The researchers began by identifying Palaeolithic sites in southern England and northern France where high concentrations of handaxes had been excavated –for example at Dunbridge in Hampshire, Swanscombe near Dartford and the Somme Valley in France. They found there were fewer than 25 sites where 500 handaxes or more were discovered. The high concentration of these artefacts suggests significant activity at the sites and that they were regularly used by early hominins.

Professor Brown and his colleagues then compiled a database of plants and animals known to exist in the Pleistocene epoch (a period between 2.6 million to 11,700 years ago) to establish a potential list of nutrient resources in the landscape and an estimation of the possible diet. This showed that an abundance of nutritious foods were available and suggests this was likely to have been the dominant factor driving early humans to focus on these sites in the lower reaches of river valleys, close to the upper tidal limit of rivers.

Over 50 nutrients are needed to sustain human life. In particular, it would have been essential for early humans to find sources of protein, fats, carbohydrates, folic acid and vitamin C. The researchers suggest vitamins and protein may have come from sources such as raw liver, eggs, fish and plants, including watercress (which grows year round). Fats in particular, may have come from bone marrow, beaver tails and highly nutritious eels.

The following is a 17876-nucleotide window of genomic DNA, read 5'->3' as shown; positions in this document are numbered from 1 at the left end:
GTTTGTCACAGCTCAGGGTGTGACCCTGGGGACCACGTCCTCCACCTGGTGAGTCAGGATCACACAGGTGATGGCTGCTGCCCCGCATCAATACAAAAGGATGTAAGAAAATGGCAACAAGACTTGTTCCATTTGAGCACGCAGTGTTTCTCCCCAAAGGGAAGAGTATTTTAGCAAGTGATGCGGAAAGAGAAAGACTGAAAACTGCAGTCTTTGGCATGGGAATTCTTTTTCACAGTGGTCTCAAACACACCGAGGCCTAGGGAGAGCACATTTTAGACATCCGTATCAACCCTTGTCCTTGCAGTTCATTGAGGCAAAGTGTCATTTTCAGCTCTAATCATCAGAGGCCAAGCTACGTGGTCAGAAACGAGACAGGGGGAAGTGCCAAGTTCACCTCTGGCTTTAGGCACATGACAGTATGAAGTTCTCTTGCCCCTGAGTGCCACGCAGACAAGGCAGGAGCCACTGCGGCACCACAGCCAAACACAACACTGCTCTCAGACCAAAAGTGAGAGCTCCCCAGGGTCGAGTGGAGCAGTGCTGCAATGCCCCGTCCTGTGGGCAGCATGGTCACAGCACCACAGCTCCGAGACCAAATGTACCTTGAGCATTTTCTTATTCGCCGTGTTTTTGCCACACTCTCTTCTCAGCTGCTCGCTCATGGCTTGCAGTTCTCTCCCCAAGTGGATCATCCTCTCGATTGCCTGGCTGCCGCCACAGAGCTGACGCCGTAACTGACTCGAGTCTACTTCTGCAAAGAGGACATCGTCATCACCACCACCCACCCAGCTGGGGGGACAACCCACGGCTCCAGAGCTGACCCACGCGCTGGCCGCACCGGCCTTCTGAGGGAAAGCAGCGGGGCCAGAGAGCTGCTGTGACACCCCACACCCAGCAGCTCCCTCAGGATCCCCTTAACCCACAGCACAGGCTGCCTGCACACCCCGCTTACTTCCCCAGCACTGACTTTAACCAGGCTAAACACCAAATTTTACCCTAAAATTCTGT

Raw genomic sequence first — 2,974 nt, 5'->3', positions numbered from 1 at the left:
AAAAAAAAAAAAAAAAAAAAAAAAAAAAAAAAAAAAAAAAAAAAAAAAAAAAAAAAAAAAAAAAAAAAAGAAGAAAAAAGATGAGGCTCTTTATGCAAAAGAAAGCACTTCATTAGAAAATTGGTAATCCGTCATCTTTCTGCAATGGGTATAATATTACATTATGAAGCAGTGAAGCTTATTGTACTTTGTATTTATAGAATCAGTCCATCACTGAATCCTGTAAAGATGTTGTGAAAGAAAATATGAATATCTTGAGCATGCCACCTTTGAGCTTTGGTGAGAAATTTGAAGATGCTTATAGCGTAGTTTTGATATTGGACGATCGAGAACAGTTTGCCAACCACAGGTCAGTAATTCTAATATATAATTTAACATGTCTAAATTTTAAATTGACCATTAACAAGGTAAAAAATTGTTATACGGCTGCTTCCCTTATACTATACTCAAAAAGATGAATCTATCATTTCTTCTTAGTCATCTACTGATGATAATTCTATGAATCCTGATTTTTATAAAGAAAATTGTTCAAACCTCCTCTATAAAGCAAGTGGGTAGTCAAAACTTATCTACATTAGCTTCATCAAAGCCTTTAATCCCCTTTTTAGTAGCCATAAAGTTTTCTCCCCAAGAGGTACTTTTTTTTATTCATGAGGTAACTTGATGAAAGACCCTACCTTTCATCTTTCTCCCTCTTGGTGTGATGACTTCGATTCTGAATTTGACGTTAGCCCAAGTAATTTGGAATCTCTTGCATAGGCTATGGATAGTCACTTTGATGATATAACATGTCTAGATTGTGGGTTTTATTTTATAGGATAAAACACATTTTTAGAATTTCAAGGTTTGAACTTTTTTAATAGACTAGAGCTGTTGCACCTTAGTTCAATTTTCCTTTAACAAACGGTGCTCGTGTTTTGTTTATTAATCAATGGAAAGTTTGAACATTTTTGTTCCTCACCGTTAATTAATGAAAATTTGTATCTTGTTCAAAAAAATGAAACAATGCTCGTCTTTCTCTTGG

The nutritional diversity of these sites allowed hominins to colonise the Atlantic fringe of north west Europe during warm periods of the Pleistocene. These sites permitted the repeated occupation of this marginal area from warmer climate zones further south

Professor Brown comments: “We can speculate that these types of locations were seen as ‘healthy’ or ‘good’ places to live which hominins revisited on a regular basis. If this is the case, the sites may have provided ‘nodal points’ or base camps along nutrient-rich route-ways through the Palaeolithic landscape, allowing early humans to explore northwards to more challenging environments.”

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The paper ‘Site Distribution at the Edge of the Palaeolithic World: A Nutritional Niche Approach’ will be published online by the journal PLOS ONE after the above embargo time: http://dx.plos.org/10.1371/journal.pone.0081476

Original article:
eurekalert.org
Dec 10, 2013

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Topic Stone Age Diet

Analyses of Stone Age settlements reveal that the hunters were healthy and would gladly eat anything they could get their hands on, including carbohydrates – contrary to the modern definition of the Paleolithic, or Stone Age diet.